Public Release: 

Scientists discover oldest evidence of mobility on Earth

Fossils dating back 2.1 billion years provide first ever evidence of movement in multicellular organisms

Cardiff University

Ancient fossils of the first ever organisms to exhibit movement have been discovered by an international team of scientists.

Discovered in rocks in Gabon and dating back approximately 2.1 billion years, the fossils suggest the existence of a cluster of single cells that came together to form a slug-like multicellular organism that moved through the mud in search of a more favourable environment.

The team, which included experts from Cardiff University, state that the new discovery places the first ever evidence of mobility on Earth to more than 1.5 billion years earlier than previously thought, and raises new questions regarding the history of life.

Previous discoveries dated the earliest traces of locomotion in complex organisms in much younger rocks dated at around 570 million years ago from various localities.

In a new study, published today in Proceedings of the National Academy of Sciences, the team report finding similar trace movements for complex organisms that thrived 2.1 billion years ago in the Francevillian inland Sea.

A detailed 3D analysis using a non-destructive X-ray imagining technique, alongside geometrical and chemical dating, revealed that the new fossils belong to an organism that likely spent most of its time in oxygenated waters, and was therefore oxygen-dependent.

The fossils arepreserved as tubular structures running through the rock in thin layers with a consistent diameter of a few millimetres.

Located next to these tubular structures were fossilised microbial biofilms which, the researchers believe, acted as grazing grounds for the multicellular organisms.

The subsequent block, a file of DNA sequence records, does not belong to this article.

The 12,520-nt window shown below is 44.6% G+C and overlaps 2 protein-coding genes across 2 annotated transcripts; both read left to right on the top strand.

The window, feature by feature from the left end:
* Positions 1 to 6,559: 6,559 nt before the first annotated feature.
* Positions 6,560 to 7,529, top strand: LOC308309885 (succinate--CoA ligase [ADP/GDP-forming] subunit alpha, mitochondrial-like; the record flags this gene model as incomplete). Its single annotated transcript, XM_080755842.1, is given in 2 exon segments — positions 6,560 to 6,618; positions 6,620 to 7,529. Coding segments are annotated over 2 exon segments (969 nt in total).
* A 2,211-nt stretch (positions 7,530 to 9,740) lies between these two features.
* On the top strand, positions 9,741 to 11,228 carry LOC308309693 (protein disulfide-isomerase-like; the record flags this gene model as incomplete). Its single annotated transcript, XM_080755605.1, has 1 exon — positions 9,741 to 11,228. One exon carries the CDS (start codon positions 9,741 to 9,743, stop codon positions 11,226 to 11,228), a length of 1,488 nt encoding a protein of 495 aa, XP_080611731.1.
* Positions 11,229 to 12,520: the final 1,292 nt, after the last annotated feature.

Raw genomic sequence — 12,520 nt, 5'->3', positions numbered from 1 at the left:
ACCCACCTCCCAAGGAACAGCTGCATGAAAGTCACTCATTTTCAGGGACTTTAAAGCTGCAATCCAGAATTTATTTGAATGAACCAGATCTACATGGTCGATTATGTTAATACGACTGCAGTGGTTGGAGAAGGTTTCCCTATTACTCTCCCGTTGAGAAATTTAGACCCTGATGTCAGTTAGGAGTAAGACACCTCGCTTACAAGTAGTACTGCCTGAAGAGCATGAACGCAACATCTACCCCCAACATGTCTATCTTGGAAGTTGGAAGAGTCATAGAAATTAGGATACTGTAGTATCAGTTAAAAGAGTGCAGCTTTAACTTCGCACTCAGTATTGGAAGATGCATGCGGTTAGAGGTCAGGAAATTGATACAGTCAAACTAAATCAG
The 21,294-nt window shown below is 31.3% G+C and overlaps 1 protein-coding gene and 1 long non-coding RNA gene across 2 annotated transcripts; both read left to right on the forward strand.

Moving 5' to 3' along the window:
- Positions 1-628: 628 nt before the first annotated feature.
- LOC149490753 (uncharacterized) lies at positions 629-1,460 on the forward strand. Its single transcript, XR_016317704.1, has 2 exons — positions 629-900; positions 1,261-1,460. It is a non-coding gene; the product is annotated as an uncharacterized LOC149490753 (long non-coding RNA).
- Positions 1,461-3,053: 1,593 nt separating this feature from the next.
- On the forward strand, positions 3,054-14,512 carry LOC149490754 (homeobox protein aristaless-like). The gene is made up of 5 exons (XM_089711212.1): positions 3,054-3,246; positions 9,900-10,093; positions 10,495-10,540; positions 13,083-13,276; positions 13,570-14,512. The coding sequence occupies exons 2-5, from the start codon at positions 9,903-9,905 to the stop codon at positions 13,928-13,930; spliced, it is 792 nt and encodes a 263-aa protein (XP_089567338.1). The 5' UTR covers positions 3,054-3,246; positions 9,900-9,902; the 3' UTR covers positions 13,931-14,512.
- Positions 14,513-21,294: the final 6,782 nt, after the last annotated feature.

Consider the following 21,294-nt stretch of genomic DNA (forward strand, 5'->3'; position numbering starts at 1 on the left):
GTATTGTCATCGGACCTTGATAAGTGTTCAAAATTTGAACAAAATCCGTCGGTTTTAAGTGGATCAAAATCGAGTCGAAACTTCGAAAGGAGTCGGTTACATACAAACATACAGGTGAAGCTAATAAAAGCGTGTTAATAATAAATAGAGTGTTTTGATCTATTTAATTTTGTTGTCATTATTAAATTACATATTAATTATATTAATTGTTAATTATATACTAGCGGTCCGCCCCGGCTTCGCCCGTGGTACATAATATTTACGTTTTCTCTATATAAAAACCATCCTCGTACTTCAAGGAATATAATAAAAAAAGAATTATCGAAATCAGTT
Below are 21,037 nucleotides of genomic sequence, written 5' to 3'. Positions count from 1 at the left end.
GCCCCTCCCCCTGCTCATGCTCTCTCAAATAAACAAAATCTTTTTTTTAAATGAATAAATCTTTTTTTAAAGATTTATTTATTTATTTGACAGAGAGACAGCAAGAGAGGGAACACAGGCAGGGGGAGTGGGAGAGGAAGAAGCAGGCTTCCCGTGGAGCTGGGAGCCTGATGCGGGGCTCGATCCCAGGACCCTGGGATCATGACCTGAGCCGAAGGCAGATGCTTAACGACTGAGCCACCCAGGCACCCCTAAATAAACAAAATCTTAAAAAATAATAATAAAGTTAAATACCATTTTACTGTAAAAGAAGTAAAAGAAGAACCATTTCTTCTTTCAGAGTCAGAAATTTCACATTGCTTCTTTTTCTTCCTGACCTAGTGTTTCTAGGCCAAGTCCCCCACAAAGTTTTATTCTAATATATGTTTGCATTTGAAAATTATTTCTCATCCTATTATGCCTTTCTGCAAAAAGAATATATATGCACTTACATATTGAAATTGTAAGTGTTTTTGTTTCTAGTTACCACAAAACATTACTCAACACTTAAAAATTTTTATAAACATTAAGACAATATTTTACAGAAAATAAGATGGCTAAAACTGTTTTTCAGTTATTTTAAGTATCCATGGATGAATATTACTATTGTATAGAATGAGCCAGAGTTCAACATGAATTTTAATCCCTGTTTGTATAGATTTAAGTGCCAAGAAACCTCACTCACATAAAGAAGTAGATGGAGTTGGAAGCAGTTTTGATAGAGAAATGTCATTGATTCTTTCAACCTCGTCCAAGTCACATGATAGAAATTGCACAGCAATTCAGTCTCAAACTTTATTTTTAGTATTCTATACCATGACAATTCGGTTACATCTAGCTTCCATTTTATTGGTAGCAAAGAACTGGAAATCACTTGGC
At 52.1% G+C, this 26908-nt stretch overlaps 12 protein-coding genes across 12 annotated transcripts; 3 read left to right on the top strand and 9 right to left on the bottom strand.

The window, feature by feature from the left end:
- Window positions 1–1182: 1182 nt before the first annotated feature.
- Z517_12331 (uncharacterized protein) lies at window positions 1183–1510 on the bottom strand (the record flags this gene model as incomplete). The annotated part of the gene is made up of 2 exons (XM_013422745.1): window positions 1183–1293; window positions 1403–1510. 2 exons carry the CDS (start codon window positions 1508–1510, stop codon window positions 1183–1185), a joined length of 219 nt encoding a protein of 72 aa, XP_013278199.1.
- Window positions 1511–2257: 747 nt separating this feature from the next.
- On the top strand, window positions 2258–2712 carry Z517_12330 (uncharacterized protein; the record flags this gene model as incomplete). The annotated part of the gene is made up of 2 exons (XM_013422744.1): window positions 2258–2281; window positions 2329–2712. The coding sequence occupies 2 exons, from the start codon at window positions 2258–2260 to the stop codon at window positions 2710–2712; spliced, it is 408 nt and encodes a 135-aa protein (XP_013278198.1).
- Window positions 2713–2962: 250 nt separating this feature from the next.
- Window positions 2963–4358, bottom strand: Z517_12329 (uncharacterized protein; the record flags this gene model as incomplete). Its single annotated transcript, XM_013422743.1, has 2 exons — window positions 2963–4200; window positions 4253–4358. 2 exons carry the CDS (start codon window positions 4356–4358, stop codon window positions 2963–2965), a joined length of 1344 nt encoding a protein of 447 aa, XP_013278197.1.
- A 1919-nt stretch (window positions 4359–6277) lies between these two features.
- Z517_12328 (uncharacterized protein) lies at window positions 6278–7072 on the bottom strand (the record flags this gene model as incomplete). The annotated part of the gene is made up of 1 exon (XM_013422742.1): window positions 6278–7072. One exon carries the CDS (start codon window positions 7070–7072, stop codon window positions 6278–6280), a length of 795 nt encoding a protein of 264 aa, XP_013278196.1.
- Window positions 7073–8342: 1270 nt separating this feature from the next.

Co-author of the study Dr Ernest Chi Fru, from Cardiff University's School of Earth and Ocean Sciences, said: "It is plausible that the organisms behind this phenomenon moved in search of nutrients and oxygen that were produced by bacteria mats on the seafloor-water interface.

"The results raise a number of fascinating questions about the history of life on Earth, and how and when organisms began to move. Was this a primitive biological innovation, a prelude to more perfected forms of locomotion seen around us today, or was this simply an experiment that was cut short?"

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Notes to editors

1. For further information contact:
Michael Bishop
Communications & Marketing
Cardiff University
Tel: 02920 874499 / 07713 325300
Email: BishopM1@cardiff.ac.uk

2. Cardiff University is recognised in independent government assessments as one of Britain's leading teaching and research universities and is a member of the Russell Group of the UK's most research intensive universities. The 2014 Research Excellence Framework ranked the University 5th in the UK for research excellence. Among its academic staff are two Nobel Laureates, including the winner of the 2007 Nobel Prize for Medicine, Professor Sir Martin Evans. Founded by Royal Charter in 1883, today the University combines impressive modern facilities and a dynamic approach to teaching and research. The University's breadth of expertise encompasses: the College of Arts, Humanities and Social Sciences; the College of Biomedical and Life Sciences; and the College of Physical Sciences and Engineering, along with a longstanding commitment to lifelong learning. Cardiff's flagship Research Institutes are offering radical new approaches to pressing global problems. http://www.cardiff.ac.uk

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